Whether you’re considering getting your home’s windows replaced or you’ve already decided it’s time, choosing the type of window you want can be a challenge. That’s why we’ve put together your replacement window buying guide to walk you through the various types of windows and frames you will have to consider when picking out your windows.
What Type of Window Should You Get?
Double Hung windows are the most common and offer a classic look to your home. The different sashes can allow warmer air near the ceiling to move out through the top, while cooler air can flow in through the bottom. Many double-hung windows also feature windows with sashes that tilt inward which allows you to clean the outside surface from the inside of your home. This can be extremely appealing for homeowners with two stories.
The biggest difference between a single-hung and double-hung window is that only the lower sash is operable in a single-hung window. Just like with a double-hung window, some models will have access to pivot the sash inward so you can clean the exterior.
Sliding windows have one or more panels that move horizontally along an upper and lower track. This allows for the window to open up halfway provide ventilation to your home.
If you want to go from something more picturesque, a projection window is the way to go. The window extends out from the house and is the assemblage of three or more individual unite position in slight angles. This gives the appearance of a gentle outward arc. These are similar to Bay windows but will have a small arc pattern than that of a bay window.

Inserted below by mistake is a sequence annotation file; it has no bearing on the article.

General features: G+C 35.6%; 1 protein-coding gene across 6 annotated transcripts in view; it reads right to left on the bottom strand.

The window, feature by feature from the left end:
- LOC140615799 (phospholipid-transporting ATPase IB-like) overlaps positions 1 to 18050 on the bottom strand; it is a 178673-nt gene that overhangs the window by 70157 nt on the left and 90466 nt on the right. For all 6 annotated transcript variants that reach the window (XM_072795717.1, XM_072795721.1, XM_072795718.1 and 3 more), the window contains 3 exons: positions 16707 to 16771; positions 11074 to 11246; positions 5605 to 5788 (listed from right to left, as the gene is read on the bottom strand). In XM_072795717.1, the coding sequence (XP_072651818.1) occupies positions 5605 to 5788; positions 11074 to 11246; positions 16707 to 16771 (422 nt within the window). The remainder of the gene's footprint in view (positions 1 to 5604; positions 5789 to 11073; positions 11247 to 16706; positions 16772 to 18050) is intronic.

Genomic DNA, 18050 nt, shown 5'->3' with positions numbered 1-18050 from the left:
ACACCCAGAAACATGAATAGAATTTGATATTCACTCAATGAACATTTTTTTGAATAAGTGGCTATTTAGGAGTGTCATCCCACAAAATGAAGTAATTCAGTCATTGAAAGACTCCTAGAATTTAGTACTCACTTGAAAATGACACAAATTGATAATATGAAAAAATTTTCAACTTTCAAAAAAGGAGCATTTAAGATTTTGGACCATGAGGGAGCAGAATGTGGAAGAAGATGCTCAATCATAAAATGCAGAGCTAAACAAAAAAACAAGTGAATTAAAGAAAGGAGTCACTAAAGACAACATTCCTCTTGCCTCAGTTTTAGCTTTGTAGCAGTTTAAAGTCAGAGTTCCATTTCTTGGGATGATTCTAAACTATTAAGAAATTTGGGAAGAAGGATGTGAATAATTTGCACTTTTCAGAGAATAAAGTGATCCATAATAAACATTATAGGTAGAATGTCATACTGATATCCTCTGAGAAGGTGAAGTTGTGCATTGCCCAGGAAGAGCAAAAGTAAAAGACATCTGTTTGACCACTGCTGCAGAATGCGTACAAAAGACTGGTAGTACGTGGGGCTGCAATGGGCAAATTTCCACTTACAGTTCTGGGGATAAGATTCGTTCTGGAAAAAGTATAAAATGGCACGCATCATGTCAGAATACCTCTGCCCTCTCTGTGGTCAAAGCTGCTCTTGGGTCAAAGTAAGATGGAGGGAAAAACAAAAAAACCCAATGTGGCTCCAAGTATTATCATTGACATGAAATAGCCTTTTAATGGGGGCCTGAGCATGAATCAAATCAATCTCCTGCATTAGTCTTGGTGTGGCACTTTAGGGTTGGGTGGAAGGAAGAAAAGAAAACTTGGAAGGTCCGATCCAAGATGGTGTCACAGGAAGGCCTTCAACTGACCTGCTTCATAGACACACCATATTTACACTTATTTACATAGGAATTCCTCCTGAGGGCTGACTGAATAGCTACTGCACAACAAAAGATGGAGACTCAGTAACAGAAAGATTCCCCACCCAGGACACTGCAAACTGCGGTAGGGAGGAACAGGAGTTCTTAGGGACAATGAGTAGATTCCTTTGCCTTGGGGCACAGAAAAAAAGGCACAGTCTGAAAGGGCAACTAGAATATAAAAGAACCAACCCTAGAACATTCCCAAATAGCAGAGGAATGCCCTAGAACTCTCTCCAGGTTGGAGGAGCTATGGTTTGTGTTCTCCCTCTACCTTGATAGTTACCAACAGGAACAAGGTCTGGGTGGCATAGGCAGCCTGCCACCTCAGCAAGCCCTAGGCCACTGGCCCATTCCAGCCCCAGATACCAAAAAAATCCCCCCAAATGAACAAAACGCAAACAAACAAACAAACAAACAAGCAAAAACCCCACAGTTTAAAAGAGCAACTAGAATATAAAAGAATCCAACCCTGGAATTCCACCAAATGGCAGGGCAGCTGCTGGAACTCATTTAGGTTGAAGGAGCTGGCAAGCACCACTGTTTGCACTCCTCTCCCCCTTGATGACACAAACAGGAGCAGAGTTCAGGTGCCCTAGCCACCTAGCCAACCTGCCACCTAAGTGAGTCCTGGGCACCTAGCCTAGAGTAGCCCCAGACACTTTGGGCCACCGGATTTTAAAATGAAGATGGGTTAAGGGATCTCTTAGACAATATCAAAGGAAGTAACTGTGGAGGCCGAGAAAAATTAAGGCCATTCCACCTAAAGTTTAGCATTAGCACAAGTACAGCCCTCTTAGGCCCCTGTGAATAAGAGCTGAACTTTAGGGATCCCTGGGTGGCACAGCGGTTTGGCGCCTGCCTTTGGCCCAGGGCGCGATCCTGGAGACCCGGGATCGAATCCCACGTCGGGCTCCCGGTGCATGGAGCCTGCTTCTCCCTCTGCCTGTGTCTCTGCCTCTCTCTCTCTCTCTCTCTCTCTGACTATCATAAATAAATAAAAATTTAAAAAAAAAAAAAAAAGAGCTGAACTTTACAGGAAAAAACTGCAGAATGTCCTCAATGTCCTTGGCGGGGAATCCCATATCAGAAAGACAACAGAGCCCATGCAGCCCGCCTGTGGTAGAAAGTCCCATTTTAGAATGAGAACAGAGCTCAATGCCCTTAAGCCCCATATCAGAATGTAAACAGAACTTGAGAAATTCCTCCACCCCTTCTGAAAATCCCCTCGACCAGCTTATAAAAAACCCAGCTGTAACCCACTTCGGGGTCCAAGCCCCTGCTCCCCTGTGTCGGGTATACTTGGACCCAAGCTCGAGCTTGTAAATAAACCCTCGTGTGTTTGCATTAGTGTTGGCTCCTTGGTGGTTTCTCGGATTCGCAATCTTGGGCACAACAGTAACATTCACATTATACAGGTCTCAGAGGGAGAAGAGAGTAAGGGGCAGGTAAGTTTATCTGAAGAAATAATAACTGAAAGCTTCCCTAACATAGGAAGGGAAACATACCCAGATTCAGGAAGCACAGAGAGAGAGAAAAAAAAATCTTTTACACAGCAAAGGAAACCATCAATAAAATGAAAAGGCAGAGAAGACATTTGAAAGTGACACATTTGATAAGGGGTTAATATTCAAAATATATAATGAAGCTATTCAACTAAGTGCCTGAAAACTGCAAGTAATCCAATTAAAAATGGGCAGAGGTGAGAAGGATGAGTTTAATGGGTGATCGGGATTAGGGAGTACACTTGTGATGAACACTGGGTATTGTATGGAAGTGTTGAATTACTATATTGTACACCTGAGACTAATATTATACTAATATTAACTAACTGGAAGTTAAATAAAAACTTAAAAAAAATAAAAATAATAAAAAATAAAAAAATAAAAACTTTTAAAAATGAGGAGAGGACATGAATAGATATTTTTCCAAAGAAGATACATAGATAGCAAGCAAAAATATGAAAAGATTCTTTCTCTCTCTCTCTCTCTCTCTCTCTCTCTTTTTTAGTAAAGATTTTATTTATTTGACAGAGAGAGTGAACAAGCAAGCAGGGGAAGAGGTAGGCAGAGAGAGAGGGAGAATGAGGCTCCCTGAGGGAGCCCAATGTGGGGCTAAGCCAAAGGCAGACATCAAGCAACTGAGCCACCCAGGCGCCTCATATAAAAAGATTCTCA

What type of Window Frame Do I Need?
Your window frame is one of the most important parts of your window as it will affect things like heat transfer, durability, and even long-term maintenance. Here are the various types of frames you will have to consider when replacing your windows.
Vinyl is one of the most common materials for replacement windows. You will find that Vinyl window frames are made from rigid, impact-resistant PVC with hollow chambers inside to help them resist heat. These will not require you to paint or finish them and the material usually won’t fade.
Another popular material for your frames, especially for the interior pieces of your window, is wood. Wood doesn’t conduct as much heat or cold as some of the materials on this list. It also doesn’t allow for much condensation. Wood frames will usually have to be painted and finished, which may cause additional upkeep long-term such as refinishing.
If you’re looking to save some money, Aluminum window frames are great and really cost effective. They’re durable, light and typically require very little maintenance.
Fiberglass windows are relatively new to the industry, but they are growing rapidly in popularity as they are the more durable and water resistant than vinyl.
When it comes to replacing your windows it’s important that you consider all your options. Our replacement window buying guide includes just some of the things you will need to consider when buying new windows. Check out our 7 Tips For Home Window Replacement article to help you start thinking about the other important factors.
If you’re not sure what you need, have questions, or are ready to start your window replacement journey, make sure to visit our upcoming Home Show and meet with you local window replacement experts.